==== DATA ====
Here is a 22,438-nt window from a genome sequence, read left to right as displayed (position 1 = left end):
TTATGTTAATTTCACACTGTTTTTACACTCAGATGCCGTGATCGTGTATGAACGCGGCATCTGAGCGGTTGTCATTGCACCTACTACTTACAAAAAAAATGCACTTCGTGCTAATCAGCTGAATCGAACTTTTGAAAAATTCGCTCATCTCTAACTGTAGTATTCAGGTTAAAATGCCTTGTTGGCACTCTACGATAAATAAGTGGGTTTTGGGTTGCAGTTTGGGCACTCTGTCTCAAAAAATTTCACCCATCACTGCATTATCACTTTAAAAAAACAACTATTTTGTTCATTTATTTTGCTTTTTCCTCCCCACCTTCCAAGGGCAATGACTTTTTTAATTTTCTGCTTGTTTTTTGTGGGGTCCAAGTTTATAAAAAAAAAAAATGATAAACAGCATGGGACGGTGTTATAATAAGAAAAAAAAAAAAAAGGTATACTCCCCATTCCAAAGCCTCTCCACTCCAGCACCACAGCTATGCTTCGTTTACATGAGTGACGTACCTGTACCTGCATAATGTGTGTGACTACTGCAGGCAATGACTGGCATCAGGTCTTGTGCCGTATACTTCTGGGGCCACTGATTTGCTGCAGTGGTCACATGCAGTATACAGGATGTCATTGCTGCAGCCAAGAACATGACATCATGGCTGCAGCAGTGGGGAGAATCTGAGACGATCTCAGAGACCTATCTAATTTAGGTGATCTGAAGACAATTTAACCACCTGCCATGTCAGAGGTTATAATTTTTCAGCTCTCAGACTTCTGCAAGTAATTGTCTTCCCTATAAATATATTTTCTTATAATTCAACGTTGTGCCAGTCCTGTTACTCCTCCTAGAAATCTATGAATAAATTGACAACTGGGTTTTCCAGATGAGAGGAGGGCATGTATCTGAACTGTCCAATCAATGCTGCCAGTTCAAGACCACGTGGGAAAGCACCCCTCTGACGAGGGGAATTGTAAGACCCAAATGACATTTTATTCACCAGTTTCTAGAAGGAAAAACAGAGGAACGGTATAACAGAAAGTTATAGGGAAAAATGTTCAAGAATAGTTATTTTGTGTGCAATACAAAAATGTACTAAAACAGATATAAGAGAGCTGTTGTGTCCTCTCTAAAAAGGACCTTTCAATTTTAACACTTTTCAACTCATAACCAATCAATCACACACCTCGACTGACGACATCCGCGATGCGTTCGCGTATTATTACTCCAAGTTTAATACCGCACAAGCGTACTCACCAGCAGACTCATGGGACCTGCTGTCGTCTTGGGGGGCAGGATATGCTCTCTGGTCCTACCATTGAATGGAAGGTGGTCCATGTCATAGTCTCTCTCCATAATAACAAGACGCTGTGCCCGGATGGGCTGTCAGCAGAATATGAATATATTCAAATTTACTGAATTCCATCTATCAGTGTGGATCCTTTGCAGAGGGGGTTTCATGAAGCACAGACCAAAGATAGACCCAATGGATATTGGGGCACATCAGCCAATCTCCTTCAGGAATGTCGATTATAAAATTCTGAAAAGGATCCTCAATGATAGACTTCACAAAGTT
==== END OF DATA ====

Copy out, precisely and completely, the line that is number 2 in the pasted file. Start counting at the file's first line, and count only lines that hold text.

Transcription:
TTATGTTAATTTCACACTGTTTTTACACTCAGATGCCGTGATCGTGTATGAACGCGGCATCTGAGCGGTTGTCATTGCACCTACTACTTACAAAAAAAATGCACTTCGTGCTAATCAGCTGAATCGAACTTTTGAAAAATTCGCTCATCTCTAACTGTAGTATTCAGGTTAAAATGCCTTGTTGGCACTCTACGATAAATAAGTGGGTTTTGGGTTGCAGTTTGGGCACTCTGTCTCAAAAAATTTCACCCATCACTGCATTATCACTTTAAAAAAACAACTATTTTGTTCATTTATTTTGCTTTTTCCTCCCCACCTTCCAAGGGCAATGACTTTTTTAATTTTCTGCTTGTTTTTTGTGGGGTCCAAGTTTATAAAAAAAAAAAATGATAAACAGCATGGGACGGTGTTATAATAAGAAAAAAAAAAAAAAGGTATACTCCCCATTCCAAAGCCTCTCCACTCCAGCACCACAGCTATGCTTCGTTTACATGAGTGACGTACCTGTACCTGCATAATGTGTGTGACTACTGCAGGCAATGACTGGCATCAGGTCTTGTGCCGTATACTTCTGGGGCCACTGATTTGCTGCAGTGGTCACATGCAGTATACAGGATGTCATTGCTGCAGCCAAGAACATGACATCATGGCTGCAGCAGTGGGGAGAATCTGAGACGATCTCAGAGACCTATCTAATTTAGGTGATCTGAAGACAATTTAACCACCTGCCATGTCAGAGGTTATAATTTTTCAGCTCTCAGACTTCTGCAAGTAATTGTCTTCCCTATAAATATATTTTCTTATAATTCAACGTTGTGCCAGTCCTGTTACTCCTCCTAGAAATCTATGAATAAATTGACAACTGGGTTTTCCAGATGAGAGGAGGGCATGTATCTGAACTGTCCAATCAATGCTGCCAGTTCAAGACCACGTGGGAAAGCACCCCTCTGACGAGGGGAATTGTAAGACCCAAATGACATTTTATTCACCAGTTTCTAGAAGGAAAAACAGAGGAACGGTATAACAGAAAGTTATAGGGAAAAATGTTCAAGAATAGTTATTTTGTGTGCAATACAAAAATGTACTAAAACAGATATAAGAGAGCTGTTGTGTCCTCTCTAAAAAGGACCTTTCAATTTTAACACTTTTCAACTCATAACCAATCAATCACACACCTCGACTGACGACATCCGCGATGCGTTCGCGTATTATTACTCCAAGTTTAATACCGCACAAGCGTACTCACCAGCAGACTCATGGGACCTGCTGTCGTCTTGGGGGGCAGGATATGCTCTCTGGTCCTACCATTGAATGGAAGGTGGTCCATGTCATAGTCTCTCTCCATAATAACAAGACGCTGTGCCCGGATGGGCTGTCAGCAGAATATGAATATATTCAAATTTACTGAATTCCATCTATCAGTGTGGATCCTTTGCAGAGGGGGTTTCATGAAGCACAGACCAAAGATAGACCCAATGGATATTGGGGCACATCAGCCAATCTCCTTCAGGAATGTCGATTATAAAATTCTGAAAAGGATCCTCAATGATAGACTTCACAAAGTT